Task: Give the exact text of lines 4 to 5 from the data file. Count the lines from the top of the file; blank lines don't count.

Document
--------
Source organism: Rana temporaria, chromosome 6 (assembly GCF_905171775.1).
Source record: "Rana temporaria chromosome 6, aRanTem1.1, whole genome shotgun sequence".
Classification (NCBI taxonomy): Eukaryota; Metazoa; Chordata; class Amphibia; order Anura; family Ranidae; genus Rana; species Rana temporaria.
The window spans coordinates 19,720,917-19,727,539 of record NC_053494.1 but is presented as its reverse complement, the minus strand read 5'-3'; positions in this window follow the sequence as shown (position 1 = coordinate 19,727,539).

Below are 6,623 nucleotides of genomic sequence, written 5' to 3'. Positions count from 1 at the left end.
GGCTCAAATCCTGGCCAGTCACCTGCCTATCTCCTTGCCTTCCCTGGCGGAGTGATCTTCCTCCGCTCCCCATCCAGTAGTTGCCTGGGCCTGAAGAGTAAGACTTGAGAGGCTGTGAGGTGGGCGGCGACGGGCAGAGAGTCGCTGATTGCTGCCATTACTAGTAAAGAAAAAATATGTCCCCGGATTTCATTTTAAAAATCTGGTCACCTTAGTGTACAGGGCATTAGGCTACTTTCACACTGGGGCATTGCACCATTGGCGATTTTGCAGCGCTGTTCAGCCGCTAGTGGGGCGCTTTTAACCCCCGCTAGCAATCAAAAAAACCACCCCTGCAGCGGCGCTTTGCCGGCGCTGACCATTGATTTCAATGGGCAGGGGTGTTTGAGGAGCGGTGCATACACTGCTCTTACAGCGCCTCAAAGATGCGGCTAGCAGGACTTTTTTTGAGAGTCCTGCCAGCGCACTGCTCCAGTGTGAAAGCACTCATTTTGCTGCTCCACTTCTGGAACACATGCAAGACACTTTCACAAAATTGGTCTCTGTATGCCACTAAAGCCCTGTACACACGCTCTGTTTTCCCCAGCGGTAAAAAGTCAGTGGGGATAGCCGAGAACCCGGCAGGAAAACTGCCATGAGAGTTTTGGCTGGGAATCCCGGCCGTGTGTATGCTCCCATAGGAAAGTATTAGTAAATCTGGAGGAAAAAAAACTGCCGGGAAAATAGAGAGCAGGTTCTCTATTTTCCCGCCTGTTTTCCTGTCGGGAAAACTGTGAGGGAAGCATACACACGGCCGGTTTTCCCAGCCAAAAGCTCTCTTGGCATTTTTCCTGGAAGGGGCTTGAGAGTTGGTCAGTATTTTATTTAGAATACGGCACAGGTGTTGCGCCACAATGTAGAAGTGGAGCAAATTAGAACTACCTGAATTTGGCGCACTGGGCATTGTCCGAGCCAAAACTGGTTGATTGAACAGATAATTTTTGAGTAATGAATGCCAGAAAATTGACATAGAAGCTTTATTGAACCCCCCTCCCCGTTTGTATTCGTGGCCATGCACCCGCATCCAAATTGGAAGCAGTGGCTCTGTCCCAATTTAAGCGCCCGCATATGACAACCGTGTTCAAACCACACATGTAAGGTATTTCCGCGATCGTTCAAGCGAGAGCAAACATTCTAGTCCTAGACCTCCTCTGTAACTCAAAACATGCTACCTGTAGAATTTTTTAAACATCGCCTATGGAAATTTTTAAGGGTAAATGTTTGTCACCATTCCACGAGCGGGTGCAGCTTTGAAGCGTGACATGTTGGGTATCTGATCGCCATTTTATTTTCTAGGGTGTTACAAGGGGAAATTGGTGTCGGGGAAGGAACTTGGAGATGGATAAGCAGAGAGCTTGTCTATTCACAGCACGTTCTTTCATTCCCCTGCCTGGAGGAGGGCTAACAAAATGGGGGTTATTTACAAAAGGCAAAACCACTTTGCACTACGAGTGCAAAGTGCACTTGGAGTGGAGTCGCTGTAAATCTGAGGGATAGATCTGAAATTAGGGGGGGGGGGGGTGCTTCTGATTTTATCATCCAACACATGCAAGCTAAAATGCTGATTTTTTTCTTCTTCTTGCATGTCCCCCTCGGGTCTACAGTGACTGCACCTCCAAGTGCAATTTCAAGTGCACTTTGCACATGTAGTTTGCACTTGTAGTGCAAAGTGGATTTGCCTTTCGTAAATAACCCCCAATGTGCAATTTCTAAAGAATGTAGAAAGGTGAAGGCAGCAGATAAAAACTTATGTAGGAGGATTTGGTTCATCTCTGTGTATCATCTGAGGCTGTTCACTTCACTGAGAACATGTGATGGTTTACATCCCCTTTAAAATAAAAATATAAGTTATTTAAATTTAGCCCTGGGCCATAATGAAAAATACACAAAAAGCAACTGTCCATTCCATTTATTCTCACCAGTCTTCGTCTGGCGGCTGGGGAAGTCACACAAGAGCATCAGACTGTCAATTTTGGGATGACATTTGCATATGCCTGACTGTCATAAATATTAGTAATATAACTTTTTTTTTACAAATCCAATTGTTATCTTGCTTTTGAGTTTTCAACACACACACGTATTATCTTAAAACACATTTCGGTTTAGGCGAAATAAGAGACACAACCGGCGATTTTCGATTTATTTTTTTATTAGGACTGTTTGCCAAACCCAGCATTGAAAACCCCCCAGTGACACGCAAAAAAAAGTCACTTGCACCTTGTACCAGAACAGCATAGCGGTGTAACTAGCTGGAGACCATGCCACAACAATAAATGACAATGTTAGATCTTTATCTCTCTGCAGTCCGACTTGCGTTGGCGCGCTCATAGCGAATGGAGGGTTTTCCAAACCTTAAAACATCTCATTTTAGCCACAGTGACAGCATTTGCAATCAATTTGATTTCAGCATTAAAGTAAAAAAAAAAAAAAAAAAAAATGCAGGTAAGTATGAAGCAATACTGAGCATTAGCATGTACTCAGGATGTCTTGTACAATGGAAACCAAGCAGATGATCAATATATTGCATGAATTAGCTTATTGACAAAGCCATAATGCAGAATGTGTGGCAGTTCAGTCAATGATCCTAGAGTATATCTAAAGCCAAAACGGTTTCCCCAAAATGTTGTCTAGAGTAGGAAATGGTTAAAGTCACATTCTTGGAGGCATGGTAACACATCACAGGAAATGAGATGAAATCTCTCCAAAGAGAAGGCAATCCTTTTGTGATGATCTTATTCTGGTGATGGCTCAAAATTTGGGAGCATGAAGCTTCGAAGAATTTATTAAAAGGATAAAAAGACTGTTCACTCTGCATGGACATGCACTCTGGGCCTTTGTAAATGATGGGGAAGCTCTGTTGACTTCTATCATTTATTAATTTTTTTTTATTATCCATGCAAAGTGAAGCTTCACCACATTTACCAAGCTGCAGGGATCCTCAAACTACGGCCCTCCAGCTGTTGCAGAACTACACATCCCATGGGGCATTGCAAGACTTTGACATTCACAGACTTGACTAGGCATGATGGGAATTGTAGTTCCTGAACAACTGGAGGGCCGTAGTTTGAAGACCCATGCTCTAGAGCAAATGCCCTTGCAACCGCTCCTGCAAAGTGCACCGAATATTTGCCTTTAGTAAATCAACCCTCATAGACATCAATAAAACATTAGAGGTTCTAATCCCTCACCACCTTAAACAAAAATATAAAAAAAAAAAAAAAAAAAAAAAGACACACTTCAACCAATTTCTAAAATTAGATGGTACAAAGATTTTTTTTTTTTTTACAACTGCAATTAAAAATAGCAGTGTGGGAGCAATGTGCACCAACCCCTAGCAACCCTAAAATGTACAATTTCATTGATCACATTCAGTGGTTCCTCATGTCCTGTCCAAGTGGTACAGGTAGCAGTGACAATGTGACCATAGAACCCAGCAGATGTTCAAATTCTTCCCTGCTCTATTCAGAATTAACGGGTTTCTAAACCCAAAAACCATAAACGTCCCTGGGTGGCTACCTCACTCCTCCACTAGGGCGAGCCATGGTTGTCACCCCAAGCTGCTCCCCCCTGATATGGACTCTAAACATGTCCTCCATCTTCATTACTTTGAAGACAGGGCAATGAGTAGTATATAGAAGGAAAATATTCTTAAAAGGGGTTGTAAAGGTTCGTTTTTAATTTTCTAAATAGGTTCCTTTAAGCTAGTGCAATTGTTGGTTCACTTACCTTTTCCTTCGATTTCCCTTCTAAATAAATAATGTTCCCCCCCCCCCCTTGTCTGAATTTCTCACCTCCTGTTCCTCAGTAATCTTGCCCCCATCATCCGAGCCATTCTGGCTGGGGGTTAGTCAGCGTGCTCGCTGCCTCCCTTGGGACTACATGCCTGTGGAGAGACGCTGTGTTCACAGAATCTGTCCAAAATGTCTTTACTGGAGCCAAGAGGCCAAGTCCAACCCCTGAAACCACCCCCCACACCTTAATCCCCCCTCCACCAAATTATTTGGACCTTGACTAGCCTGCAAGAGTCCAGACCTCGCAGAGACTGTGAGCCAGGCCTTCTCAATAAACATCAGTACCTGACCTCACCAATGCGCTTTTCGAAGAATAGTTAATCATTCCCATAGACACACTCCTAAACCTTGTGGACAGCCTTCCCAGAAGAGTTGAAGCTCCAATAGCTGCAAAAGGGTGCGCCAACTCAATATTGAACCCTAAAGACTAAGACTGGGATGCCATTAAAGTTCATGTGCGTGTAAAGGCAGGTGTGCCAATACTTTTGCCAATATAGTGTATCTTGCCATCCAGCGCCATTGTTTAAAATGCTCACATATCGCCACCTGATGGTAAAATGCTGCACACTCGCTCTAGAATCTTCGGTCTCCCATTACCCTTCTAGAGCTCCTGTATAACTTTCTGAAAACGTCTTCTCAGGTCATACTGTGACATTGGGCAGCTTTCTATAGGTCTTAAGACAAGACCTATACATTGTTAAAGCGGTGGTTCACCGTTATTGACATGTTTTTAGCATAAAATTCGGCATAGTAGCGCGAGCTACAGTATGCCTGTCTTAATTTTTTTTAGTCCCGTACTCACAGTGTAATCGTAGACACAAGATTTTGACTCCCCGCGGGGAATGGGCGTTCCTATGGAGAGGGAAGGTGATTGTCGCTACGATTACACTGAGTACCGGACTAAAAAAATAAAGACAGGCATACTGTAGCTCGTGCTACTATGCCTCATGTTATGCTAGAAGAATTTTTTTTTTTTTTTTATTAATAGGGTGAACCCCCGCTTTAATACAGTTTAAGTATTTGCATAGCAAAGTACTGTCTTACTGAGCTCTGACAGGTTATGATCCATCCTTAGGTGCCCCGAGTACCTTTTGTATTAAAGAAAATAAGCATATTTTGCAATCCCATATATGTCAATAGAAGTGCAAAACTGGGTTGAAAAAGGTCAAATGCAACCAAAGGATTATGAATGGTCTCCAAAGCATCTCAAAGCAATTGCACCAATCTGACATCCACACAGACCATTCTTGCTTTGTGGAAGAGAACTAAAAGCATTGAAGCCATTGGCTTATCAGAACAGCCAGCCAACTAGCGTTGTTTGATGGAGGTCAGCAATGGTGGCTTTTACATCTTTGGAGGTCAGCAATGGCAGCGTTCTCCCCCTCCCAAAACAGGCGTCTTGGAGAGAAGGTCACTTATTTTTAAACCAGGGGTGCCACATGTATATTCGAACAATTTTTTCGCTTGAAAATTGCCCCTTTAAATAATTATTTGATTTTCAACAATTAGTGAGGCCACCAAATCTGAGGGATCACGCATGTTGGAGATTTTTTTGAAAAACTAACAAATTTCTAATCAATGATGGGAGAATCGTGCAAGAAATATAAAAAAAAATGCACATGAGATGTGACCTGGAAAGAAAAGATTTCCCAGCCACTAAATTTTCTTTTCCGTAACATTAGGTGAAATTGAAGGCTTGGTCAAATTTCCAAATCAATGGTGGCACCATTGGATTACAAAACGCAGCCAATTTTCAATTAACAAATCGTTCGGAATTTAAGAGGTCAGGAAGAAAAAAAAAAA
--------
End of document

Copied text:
The window spans coordinates 19,720,917-19,727,539 of record NC_053494.1 but is presented as its reverse complement, the minus strand read 5'-3'; positions in this window follow the sequence as shown (position 1 = coordinate 19,727,539).

Below are 6,623 nucleotides of genomic sequence, written 5' to 3'. Positions count from 1 at the left end.